Contact US

Log In

Come Join Us!

Are you an
Engineering professional?
Join Eng-Tips Forums!
  • Talk With Other Members
  • Be Notified Of Responses
    To Your Posts
  • Keyword Search
  • One-Click Access To Your
    Favorite Forums
  • Automated Signatures
    On Your Posts
  • Best Of All, It's Free!

*Eng-Tips's functionality depends on members receiving e-mail. By joining you are opting in to receive e-mail.

Posting Guidelines

Promoting, selling, recruiting, coursework and thesis posting is forbidden.

Students Click Here

Waveguide-Below-Cutoff For Rcvr Threshold Measurement Chamber

Waveguide-Below-Cutoff For Rcvr Threshold Measurement Chamber

Waveguide-Below-Cutoff For Rcvr Threshold Measurement Chamber

As an alternate to a TEM cell, we're exploring the idea of using a waveguide-below-cutoff as a means of creating a controlled environment for receiver sensitivity measurements. The receiver is within cellphone-sized package and contains a loop antenna. The receive frequency is roughly 900 MHz.

The thought is to construct a simple tubular rectangular metal structure with height and width dimensions appropriate to prevent waveguide propagation, supposedly providing a steep attenuation characteristic to an incident field at 900 MHz. One end of the tube would be open and allow placement of the receiver in a tightly controlled position within the tube. The other end of the tube would be closed off by a metal plate containing a panel-mount coaxial connector attached by cable to a signal generator. The thought is to terminate the other end of the connector with some sort of a load appropriate to the generator (50 ohm wirewound resistor?) creating a field within the tube that would rapidly decay.
The generator level, length of the tube, and position of the receiver within the tube would be experimentally determined (using a known good receiver) to be appropriate for threshold testing of subsequent receivers.

Does the concept have merit? Any comments/suggestions would be most welcome.

RE: Waveguide-Below-Cutoff For Rcvr Threshold Measurement Chamber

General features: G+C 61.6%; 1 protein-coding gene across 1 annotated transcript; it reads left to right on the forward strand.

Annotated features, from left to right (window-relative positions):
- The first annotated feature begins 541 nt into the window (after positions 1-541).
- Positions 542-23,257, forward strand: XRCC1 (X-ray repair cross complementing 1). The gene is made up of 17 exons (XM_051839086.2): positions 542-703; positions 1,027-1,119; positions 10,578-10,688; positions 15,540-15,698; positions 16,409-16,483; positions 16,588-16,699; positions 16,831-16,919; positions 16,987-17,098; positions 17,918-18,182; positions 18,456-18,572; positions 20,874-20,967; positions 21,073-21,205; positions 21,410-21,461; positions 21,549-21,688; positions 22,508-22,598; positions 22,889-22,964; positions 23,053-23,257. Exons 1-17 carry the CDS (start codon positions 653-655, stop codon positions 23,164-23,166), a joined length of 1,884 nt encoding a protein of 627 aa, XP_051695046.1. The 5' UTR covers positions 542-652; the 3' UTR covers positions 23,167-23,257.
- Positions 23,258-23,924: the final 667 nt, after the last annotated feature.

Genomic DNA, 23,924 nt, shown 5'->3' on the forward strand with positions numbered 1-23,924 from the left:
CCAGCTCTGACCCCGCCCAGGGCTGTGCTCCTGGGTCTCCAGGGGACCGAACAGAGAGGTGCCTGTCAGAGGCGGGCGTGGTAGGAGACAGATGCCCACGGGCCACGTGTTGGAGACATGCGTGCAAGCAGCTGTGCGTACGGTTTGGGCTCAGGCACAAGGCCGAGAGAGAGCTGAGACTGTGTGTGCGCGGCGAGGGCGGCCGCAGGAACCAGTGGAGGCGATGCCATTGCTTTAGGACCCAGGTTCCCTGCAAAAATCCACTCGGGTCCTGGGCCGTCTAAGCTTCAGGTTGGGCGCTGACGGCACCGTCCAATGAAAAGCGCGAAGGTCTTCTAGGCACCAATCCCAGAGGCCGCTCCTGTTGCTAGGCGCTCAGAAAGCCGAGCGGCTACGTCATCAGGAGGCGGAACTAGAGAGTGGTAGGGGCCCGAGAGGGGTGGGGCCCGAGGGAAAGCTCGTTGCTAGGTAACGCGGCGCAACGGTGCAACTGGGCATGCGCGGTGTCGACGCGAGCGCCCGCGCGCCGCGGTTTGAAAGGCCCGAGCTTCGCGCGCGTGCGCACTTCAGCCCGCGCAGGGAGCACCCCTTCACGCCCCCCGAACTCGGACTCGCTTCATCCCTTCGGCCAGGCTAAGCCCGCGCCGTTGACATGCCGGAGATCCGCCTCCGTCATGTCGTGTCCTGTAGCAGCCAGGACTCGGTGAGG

Any comments/suggestions:


(1). Working near cutoff. The input impedance is near the edge of Mr. Smith Boundary. How much power is forward, how much is reverse?

(2). Is this mismatch in impedance effected by the location of your Device under Test? Is load pull an issue with your source?

(3). High Pass Filter. When working for the big "M" 20 years ago, the trunked handi-talkies quite level was -105 dbm (CW). Today synthezed signal generators phase noise -105 dBm/Hz @ 5Khz offset.

Now. The low-side phase noise is killed instantaneouly., But the high pass side runs free, with the wind behind it.

     (A.) The impedance mismatch is lower @+df, more power is effectively coupled to your structure.

     (B.) The attenuation constant is lower @+df.

     (C.) Forget -45 dbm spurs @+df, in the pass band, your dead.

Therefore you start @ +10dbm Source, you lose +20dB from upper end mismatch "Gain at +df", therefor your sensitivity is -105+20-10 = -95dbm, Not good enough for 1982, maybe ok today.

(4.) Is sensitivity really much of an issue, I thought tat with CDMA, etc. It is all in the coding, spectral regrowth etc., what good is CW sensitivity anyway?

Practical: Good Idea, Give it a try.

          (A). The quantum surfers love it near cut-off, they go faster, too bad they crash, burn and die/

           (B). Honest Indian (tecumsian). I actually witnessed an experiment to test for ether, by rotating a precision waveguide near cutoff at a rate, modulation was intrumented to detect a directional change. This profesional and funded test was not conclusive (no-joke).


RE: Waveguide-Below-Cutoff For Rcvr Threshold Measurement Chamber

Thanks for the reply. You bring up some interesting points regarding launch impedance.
We won't be using an actual waveguide launch, though, so the load impedance to the test generator won't be a function of the cavity properties vs. frequency.

At this point, we're thinking of using some small-diameter stovepipe capped at both ends. A small loop at one end will serve as the driving element. The other end will likely have to be capped because we anticipate that it will be difficult to place the rcvr/antenna far enough down the length of the pipe to suppress potential outside sources.

It's not a sophisticated CDMA rcvr that we're testing, but rather a fairly wideband OOK AM unit. Threshold sensitivity is relevant in this case.

I'm surprised that one would have to consider uneven suppression of upper and lower sidebands. No reason not to be well into cutoff, I would think.

RE: Waveguide-Below-Cutoff For Rcvr Threshold Measurement Chamber

More comments:

The small loop will have a very low input impedance - approaching short circuit.

Loading the non-driven end with absorber would be the best to snuff out standing waves, given there is propogation taking place.

Am am thoughly confused about the double negative in the last sentence, I can not comment.

RE: Waveguide-Below-Cutoff For Rcvr Threshold Measurement Chamber

Again, thanks for your comments.